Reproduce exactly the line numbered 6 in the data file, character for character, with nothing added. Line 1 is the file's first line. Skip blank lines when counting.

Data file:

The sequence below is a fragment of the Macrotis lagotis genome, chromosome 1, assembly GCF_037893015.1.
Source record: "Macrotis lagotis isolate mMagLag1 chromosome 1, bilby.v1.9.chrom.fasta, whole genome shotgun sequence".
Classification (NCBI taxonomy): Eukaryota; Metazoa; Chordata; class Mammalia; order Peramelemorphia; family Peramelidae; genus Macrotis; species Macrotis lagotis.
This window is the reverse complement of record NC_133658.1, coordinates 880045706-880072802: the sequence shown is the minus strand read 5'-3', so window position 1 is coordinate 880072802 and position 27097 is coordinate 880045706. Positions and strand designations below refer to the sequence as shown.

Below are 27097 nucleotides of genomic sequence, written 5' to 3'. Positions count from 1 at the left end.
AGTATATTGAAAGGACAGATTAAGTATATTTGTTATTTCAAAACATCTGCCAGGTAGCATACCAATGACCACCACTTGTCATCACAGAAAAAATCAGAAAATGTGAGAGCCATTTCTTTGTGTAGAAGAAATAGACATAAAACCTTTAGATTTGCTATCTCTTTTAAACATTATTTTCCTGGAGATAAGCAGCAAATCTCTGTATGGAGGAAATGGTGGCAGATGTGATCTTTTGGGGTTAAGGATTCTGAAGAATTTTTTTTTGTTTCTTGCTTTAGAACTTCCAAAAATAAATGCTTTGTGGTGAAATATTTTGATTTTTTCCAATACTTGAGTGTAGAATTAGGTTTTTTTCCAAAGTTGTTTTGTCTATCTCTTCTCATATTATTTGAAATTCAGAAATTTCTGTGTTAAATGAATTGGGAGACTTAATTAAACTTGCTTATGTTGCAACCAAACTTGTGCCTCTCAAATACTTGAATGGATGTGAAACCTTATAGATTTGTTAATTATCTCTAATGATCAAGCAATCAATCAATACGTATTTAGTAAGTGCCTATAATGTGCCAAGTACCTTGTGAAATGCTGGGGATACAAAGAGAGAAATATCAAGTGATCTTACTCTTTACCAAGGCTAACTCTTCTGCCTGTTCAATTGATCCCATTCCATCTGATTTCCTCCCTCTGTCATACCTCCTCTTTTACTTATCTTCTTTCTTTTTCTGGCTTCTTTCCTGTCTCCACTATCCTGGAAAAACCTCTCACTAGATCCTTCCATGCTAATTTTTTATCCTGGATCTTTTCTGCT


AGTATATTGAAAGGACAGATTAAGTATATTTGTTATTTCAAAACATCTGCCAGGTAGCATACCAATGACCACCACTTGTCATCACAGAAAAAATCAGAAAATGTGAGAGCCATTTCTTTGTGTAGAAGAAATAGACATAAAACCTTTAGATTTGCTATCTCTTTTAAACATTATTTTCCTGGAGATAAGCAGCAAATCTCTGTATGGAGGAAATGGTGGCAGATGTGATCTTTTGGGGTTAAGGATTCTGAAGAATTTTTTTTTGTTTCTTGCTTTAGAACTTCCAAAAATAAATGCTTTGTGGTGAAATATTTTGATTTTTTCCAATACTTGAGTGTAGAATTAGGTTTTTTTCCAAAGTTGTTTTGTCTATCTCTTCTCATATTATTTGAAATTCAGAAATTTCTGTGTTAAATGAATTGGGAGACTTAATTAAACTTGCTTATGTTGCAACCAAACTTGTGCCTCTCAAATACTTGAATGGATGTGAAACCTTATAGATTTGTTAATTATCTCTAATGATCAAGCAATCAATCAATACGTATTTAGTAAGTGCCTATAATGTGCCAAGTACCTTGTGAAATGCTGGGGATACAAAGAGAGAAATATCAAGTGATCTTACTCTTTACCAAGGCTAACTCTTCTGCCTGTTCAATTGATCCCATTCCATCTGATTTCCTCCCTCTGTCATACCTCCTCTTTTACTTATCTTCTTTCTTTTTCTGGCTTCTTTCCTGTCTCCACTATCCTGGAAAAACCTCTCACTAGATCCTTCCATGCTAATTTTTTATCCTGGATCTTTTCTGCT